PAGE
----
General Motors looks like it’s ready to lighten up and join Ford on the aluminum bandwagon, in pickup truck form.
The Wall Street Journal reports that the automaker has locked in contracts with aluminum suppliers Alcoa and Novelis to supply the next generation of Chevrolet and GMC trucks, due in 2018.
Ford is set to launch its aluminum-bodied F-150 later this year, claiming a weight reduction of up to 700 pounds compared its current, steel-bodied trucks.
The move is aimed primarily at improving fuel economy in the face of increasing EPA-mandated mileage requirements, but should also benefit the vehicles’ towing and payload capabilities.
Sources familiar with the matter tell the newspaper that General Motors considered making the switch back in 2008, but had to put it off due to the financial issues facing the company at that time.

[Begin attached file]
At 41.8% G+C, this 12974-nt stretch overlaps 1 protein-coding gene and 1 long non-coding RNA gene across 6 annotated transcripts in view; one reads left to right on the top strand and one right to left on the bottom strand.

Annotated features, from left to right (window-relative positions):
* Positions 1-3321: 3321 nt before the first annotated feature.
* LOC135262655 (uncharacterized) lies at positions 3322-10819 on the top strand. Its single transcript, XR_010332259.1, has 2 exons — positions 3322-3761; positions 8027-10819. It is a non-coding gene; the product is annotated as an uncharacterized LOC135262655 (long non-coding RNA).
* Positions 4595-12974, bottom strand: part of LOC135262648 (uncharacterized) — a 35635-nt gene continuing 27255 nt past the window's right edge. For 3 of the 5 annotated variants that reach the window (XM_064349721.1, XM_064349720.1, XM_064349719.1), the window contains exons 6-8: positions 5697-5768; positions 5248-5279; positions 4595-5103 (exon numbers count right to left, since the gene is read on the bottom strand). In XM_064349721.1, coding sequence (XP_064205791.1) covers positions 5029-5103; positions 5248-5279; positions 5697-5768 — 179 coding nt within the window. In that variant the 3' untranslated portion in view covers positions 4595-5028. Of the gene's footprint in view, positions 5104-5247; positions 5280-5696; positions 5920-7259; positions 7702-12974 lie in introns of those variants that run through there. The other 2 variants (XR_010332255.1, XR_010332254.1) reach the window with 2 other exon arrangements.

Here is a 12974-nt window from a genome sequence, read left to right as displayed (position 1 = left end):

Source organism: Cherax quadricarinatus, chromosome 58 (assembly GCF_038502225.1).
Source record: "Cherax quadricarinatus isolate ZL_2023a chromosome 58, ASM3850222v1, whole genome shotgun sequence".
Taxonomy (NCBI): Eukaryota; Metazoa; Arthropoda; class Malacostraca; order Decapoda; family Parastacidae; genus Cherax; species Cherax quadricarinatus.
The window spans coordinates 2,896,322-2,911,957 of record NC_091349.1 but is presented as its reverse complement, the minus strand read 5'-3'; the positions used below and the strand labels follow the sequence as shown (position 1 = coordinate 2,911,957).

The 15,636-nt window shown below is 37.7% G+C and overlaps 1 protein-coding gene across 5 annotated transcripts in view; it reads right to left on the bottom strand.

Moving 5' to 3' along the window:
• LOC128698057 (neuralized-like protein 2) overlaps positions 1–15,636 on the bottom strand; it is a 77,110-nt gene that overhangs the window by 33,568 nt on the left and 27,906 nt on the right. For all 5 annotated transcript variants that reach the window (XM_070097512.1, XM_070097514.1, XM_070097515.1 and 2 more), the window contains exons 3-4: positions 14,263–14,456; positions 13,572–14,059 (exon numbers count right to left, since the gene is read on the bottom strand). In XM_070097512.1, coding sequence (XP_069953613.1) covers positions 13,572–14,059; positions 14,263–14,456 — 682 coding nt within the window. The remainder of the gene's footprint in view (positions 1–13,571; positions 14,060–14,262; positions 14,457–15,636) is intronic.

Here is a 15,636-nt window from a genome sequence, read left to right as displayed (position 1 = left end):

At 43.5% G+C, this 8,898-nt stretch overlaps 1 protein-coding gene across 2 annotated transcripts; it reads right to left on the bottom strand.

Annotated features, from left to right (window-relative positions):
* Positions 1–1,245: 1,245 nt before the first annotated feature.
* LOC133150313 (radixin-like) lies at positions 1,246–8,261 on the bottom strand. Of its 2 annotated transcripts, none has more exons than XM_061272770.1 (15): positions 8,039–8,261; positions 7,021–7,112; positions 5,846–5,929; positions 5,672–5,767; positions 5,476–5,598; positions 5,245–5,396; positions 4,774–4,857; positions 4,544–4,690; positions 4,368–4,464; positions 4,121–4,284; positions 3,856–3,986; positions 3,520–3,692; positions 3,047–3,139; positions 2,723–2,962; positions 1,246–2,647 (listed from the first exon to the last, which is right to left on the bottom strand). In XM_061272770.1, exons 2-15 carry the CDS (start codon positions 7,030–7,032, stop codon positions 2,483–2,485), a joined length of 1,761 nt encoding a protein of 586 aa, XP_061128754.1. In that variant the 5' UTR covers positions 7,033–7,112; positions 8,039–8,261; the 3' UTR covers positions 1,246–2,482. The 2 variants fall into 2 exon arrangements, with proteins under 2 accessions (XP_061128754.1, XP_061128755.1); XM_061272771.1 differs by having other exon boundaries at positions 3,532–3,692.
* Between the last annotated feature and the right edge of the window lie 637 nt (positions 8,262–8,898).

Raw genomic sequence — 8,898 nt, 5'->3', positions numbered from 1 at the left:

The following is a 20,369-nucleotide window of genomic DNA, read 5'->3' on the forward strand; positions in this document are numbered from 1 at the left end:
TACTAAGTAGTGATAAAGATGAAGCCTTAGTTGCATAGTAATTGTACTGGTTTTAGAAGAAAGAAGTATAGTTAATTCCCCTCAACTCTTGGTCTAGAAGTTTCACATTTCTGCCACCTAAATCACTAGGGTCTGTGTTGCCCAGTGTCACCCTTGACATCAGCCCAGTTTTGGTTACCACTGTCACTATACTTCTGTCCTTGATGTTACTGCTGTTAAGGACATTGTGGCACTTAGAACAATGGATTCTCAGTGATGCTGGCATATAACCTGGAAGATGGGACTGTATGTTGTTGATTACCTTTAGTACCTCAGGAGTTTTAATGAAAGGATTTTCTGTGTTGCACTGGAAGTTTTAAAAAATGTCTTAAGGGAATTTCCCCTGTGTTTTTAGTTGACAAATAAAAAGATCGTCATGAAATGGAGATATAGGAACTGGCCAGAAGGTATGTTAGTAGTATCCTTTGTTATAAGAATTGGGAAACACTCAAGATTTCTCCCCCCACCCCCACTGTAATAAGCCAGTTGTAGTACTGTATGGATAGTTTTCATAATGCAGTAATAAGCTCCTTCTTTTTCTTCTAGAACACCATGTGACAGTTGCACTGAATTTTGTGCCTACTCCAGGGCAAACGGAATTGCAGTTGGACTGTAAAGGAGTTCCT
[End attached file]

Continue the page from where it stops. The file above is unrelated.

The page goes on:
The new Chevrolet Silverado and GMC Sierra are marginally lighter than the trucks they replace largely due to their increased use of high-strength steel, but the less expensive material typically can’t deliver the kind of dramatic weight savings that aluminum can.
GM is hoping to employ more advanced welding techniques than Ford uses to reduce the complexity and cost of producing aluminum bodies, while making them even lighter and stronger than those of the new F-150, according to The Wall Street Journal.
In a response to the report, a GM spokesperson told Reuters that the company would not talk about technical details of future products at this point.